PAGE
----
LINGUIST List 9.424

Fri Mar 20 1998

Disc: State of Comparative Linguistics

Editor for this issue: Martin Jacobsen <>


  1. Peter T. Daniels, Re: 9.412, Disc: State of Comparative Linguistics
  2. manaster, Re: 9.412, Disc: State of Comparative Linguistics

Message 1: Re: 9.412, Disc: State of Comparative Linguistics

Date: Fri, 20 Mar 1998 07:39:14 -0500
From: Peter T. Daniels <>
Subject: Re: 9.412, Disc: State of Comparative Linguistics

Alexis Manaster Ramer's most recent contribution is unclear to me:
since one of Greenberg's aims is the proper *sub*grouping of languages
within a phylum, the following position doesn't seem reasonable:

> What Peter Daniels says may be correct but please please note that
> it does NOT in any contradict the thesis that the Niger-Kordofanian
> language family IS a valid (and I think uncotroversially valid)
> language family. The question of branching he alludes to has to do
> with the interal structure of this family, much as Indo-Europeanists
> keep debating teh branching of IE without ANYONE taking this to mean
> that Indo-European itself is invalid. As for Peter's second
> comment, I must object to the rhetoric here: I myself pointed out
> that parts of Greenberg's African langauge work are not acceptable,
> even though Niger-Kordofanian (and other parts) ARE.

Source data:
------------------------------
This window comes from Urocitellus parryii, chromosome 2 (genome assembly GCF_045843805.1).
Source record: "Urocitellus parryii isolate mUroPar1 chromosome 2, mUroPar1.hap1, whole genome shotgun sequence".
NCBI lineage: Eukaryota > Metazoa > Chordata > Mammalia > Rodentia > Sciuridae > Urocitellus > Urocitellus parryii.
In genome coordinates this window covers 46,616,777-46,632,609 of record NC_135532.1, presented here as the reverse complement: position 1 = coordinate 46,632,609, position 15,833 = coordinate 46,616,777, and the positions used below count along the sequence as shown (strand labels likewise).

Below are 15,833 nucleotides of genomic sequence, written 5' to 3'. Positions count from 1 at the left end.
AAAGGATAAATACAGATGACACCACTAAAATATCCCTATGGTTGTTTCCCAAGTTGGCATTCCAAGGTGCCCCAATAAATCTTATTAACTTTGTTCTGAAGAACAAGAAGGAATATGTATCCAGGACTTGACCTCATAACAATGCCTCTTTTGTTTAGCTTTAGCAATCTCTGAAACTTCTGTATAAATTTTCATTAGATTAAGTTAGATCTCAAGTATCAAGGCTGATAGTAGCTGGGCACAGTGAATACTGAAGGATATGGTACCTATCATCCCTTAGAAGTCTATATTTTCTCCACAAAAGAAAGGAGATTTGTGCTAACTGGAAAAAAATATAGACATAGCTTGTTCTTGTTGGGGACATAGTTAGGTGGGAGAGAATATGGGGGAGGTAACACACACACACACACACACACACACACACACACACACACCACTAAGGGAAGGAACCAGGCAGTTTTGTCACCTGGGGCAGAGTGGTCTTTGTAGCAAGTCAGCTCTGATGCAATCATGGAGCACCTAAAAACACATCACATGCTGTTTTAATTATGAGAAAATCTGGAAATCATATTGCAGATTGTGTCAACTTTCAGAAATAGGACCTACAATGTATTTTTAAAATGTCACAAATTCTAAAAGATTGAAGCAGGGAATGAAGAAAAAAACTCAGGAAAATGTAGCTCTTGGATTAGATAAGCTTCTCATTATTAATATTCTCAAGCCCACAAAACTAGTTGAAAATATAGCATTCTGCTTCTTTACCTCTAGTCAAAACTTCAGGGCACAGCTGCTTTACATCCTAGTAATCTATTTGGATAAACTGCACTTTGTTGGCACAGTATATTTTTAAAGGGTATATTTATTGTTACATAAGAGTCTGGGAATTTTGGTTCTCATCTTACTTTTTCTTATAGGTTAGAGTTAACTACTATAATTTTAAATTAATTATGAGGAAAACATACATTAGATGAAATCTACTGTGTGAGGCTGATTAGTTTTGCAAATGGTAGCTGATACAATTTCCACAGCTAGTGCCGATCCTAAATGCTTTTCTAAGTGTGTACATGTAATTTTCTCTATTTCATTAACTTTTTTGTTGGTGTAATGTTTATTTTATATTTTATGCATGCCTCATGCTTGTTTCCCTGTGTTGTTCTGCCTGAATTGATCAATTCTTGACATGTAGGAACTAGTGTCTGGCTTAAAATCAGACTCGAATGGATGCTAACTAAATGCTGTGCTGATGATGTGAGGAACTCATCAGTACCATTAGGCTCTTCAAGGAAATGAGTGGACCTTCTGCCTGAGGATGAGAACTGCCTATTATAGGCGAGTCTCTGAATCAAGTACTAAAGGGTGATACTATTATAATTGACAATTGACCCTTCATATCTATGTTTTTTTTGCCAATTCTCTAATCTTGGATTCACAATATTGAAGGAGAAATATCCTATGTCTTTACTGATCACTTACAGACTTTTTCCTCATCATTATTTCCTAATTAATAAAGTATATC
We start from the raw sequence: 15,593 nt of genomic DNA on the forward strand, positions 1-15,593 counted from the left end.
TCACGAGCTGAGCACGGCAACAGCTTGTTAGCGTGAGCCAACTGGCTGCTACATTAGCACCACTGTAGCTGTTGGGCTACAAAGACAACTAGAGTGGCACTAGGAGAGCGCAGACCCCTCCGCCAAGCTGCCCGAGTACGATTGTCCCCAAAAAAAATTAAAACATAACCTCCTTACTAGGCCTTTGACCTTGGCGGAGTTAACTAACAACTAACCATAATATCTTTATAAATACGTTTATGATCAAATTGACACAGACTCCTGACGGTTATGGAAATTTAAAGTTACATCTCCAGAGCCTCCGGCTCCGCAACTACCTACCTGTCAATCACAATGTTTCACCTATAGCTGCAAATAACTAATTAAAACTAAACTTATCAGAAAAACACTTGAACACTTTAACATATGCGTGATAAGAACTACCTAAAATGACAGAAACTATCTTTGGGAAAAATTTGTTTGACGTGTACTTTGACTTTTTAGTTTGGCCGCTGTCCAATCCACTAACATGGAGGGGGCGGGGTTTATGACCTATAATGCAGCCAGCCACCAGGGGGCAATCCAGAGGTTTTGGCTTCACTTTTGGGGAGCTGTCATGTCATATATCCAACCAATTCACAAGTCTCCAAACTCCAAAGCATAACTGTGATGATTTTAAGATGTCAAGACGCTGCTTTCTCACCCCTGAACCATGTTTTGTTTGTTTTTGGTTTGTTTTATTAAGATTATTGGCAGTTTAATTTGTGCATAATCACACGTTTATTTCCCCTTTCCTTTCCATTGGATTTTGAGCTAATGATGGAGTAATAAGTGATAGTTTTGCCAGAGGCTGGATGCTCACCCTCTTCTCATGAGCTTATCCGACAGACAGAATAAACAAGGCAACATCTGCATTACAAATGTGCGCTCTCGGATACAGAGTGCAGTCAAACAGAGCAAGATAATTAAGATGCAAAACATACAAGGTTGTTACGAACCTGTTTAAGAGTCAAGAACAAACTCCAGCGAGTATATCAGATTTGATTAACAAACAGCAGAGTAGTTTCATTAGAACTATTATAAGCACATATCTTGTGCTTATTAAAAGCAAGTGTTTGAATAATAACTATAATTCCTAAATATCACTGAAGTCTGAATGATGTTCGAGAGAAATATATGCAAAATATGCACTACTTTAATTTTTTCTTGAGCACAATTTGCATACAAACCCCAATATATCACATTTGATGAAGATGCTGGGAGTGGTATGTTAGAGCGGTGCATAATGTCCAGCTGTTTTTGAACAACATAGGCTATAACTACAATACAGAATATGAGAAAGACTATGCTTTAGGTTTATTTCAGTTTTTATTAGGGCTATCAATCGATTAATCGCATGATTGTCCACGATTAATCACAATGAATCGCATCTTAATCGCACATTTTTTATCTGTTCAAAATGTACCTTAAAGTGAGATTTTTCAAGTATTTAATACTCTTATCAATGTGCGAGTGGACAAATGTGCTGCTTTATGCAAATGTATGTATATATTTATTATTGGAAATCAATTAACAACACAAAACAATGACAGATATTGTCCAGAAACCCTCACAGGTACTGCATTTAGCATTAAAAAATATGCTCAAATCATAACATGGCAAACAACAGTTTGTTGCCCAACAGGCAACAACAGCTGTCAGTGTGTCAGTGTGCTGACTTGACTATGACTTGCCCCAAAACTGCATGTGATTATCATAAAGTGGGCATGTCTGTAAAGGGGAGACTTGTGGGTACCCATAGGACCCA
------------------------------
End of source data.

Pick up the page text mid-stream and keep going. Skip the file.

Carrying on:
The question of branching -- the internal structure -- is *exactly*
the point of Greenberg's classification, and that is what has been
challenged and reworked by the specialists; and it is especially
perverse to continue to use the name "Niger-Kordofanian" for a phylum,
Niger-Congo, in which the Kordofanian group is simply another
constituent among many, branching off at a level coordinate with

Campbell 1997, chap. 7, collates the criticisms of Greenberg's African
and American classifications and presents them especially clearly,
with a decent attempt at avoiding invective. (The chapter also makes
extensive reference to the mysterious Denver Conference of 1991 --
though it is supposedly to be published by Stanford University Press,
this may be the only source for its content for years to come.) --
Peter T. Daniels
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Message 2: Re: 9.412, Disc: State of Comparative Linguistics

Date: Fri, 20 Mar 1998 08:40:40 -0500 (EST)
From: manaster <>
Subject: Re: 9.412, Disc: State of Comparative Linguistics

Peter Daniels says inter alia:

"I have never heard of this Mr. Doerfer, or his claims concerning

"Mr." Doerfer is Professor Gerhard Doerfer, only the senior
Turkologist and Mongolist around, and THE critic of Altaic. His
rejection of Uralic AND Afro-Asiatic first appeared, I believe, in:

Doerfer, Gerhard. 1974. "Ist das Japanische mit den altaischen
Sprachen verwandt?" Zeitschrift der Deutschen Morgenlandischen
Gesellschaft 124: 103-142.

In a later publication, viz.:

	Doerfer, Gerhard. 1993. "Nostratismus, Illic-Svityc und die
Folgen. Ural- altaische Jahrbu"cher, N. F. 12: 17-3

he seems to take it back, but I have just received a prepublication